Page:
Chris Stokes, 2004, USA, 90 mins
Omarion, Marques Houston , Jennifer Freeman, J-boog
"May the dopest crew win"
Teen movies have been a constantly piped out of Hollywood, in recent years, tapping straight into the 12-15-year-old market, and churning out features that do pretty much exactly what they say on the tin.
You Got Served takes aim at that group, telling a story set in the super-competitive world of urban street dancing.
As seen in many pop videos involving the more hip hop/urban of boy bands, who think they are bit street, you get a section where the artists indulge in fancy footwork, flips, and elaborate gyrations to show their dance moves. You Got Served basically lives in that universe. It opens in a dilapidated warehouse, with a roped-off, boxing style ring, where groups of young dancers, face off against rival gangs, to win the favour of the crowd and hard cash. With break beats and hip-hop as backing music, the crews put together a series of semi-improvised moves while facing their opponents, like a more intimidating street version of line dancing.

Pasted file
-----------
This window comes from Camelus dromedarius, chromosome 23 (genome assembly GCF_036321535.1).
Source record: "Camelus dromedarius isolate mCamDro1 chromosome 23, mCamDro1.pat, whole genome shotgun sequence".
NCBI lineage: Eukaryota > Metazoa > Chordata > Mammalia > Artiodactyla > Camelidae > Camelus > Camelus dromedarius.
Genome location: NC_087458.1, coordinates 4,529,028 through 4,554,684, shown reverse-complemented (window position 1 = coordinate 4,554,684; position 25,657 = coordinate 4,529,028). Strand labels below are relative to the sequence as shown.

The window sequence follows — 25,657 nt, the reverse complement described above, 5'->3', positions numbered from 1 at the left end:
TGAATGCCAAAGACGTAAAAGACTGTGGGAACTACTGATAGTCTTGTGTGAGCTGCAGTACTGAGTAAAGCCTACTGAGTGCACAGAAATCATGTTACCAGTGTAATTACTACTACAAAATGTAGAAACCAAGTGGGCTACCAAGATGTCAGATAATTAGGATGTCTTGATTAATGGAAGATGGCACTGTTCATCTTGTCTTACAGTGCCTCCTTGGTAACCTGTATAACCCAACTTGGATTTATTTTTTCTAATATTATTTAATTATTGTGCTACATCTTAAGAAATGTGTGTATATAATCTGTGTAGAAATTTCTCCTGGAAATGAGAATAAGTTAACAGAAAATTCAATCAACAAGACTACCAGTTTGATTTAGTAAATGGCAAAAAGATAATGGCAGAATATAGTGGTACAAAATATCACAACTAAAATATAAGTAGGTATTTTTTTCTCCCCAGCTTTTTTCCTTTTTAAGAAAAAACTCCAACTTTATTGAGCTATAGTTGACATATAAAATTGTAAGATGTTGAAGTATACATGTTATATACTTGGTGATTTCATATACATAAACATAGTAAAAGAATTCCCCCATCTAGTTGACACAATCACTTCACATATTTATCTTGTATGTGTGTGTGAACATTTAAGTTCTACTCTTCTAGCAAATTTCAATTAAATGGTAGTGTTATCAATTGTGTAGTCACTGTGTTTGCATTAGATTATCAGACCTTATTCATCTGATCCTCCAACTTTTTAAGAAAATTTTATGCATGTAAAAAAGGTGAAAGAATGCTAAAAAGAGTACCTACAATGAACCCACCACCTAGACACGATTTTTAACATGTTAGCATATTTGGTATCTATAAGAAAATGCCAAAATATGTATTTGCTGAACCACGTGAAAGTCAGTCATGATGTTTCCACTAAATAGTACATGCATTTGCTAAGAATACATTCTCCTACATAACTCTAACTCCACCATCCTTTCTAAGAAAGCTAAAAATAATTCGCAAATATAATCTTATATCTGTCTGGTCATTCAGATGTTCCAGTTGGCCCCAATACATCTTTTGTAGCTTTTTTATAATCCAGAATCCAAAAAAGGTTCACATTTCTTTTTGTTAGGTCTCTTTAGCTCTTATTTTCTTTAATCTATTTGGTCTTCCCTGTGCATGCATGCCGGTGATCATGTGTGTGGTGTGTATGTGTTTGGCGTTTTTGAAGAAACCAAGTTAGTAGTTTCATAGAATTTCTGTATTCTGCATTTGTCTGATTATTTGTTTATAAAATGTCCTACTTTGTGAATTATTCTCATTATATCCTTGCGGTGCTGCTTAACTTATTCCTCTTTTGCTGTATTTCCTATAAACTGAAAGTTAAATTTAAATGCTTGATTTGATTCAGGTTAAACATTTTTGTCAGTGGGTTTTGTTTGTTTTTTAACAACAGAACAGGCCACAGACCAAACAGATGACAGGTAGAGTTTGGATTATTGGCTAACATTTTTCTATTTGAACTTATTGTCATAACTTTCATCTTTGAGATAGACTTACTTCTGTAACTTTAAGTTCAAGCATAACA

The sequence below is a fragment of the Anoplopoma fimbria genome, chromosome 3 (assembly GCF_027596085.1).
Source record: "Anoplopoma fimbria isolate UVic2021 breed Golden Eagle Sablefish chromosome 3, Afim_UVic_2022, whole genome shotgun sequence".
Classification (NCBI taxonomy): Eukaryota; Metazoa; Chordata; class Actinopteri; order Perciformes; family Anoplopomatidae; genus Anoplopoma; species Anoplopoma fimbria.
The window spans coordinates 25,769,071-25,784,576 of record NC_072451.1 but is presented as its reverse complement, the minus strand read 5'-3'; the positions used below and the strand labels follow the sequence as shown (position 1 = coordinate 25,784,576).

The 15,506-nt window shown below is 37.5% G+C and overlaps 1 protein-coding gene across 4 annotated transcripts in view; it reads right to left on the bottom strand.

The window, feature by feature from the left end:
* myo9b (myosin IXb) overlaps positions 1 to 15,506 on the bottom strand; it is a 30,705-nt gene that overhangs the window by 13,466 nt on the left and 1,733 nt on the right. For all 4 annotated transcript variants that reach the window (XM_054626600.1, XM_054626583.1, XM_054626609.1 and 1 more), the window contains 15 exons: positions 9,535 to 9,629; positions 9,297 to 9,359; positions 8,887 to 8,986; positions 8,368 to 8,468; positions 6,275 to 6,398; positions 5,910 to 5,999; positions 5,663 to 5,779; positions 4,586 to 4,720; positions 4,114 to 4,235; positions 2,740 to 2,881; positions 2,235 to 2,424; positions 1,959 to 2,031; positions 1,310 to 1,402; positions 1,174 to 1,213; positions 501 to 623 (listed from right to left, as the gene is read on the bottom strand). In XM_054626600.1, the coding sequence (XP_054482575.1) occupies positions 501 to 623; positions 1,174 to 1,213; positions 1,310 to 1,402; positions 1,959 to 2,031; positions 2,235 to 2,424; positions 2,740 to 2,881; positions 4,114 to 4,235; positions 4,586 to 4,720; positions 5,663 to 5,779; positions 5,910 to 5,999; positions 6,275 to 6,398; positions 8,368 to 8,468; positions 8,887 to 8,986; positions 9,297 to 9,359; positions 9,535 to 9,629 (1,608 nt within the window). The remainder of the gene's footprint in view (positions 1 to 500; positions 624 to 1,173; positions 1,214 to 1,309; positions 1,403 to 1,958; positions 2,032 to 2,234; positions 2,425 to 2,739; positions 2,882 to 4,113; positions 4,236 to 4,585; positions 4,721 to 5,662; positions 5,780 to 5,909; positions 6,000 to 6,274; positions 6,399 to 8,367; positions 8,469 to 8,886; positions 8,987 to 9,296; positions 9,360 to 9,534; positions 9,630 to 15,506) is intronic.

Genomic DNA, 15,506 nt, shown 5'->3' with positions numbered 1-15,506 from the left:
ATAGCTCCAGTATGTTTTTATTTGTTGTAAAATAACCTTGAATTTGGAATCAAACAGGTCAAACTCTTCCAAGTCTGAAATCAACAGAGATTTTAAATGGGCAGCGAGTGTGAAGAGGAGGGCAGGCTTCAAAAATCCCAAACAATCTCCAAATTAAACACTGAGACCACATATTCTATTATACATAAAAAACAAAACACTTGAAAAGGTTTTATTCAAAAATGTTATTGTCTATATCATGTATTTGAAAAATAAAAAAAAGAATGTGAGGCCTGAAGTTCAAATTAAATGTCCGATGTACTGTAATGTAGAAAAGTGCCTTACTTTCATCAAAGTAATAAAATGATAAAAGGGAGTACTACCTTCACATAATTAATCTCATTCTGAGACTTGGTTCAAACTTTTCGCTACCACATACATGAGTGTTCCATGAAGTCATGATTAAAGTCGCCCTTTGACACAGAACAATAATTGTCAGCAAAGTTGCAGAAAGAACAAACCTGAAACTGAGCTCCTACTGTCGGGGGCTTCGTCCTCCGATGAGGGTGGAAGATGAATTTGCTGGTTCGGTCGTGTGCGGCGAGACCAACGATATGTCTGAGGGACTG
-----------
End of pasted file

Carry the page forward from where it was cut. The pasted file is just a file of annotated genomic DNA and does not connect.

The group with the best head-spins and bamboozling freestyle are led by Elgin (Marques Houston) and David (Omari "Omarion" Grandberry) who are best of friends. Younger (American) members of the audience would most likely recognise these two as being from IMX and B2K, two actual bands who possibly didn't name themselves. The story sees their crew challenged to a $10,000 dance-off contest with a rival set of street punks, led by a white dancer who looks like a young Mathew Lillard.
You Got Served follows a very predictable Rocky trajectory, with Elgin's band learning to overcome adversity, and having to put aside their differences to win the day. The dance sequences, which take up a fair proportion of the movie, are full of energy and contain some inventive choreography and the editing isn't marred by too many MTV style jump-cuts. The problem is the film only really works in these scenes because, in between, it tries to represent an edgy, Boys in the Hood world. As the set up is designed for a PG-13 audience, it comes off looking more like Vanilla Ice. So when a character is hit in a drive-by shooting, it doesn't fit in with all these designer label wearing kids, who mostly act like middle-class contestants on American Idol. Add to this the feeling that clichés and stereotypes are dealt here as liberally as the drugs David and Elgin are supposed to be delivering.
It's hard to imagine this having too much credibility with its target audience, although it's not completely terrible. Prior knowledge of J-Boog and Lil' Fizz, would mean you knew what to expect.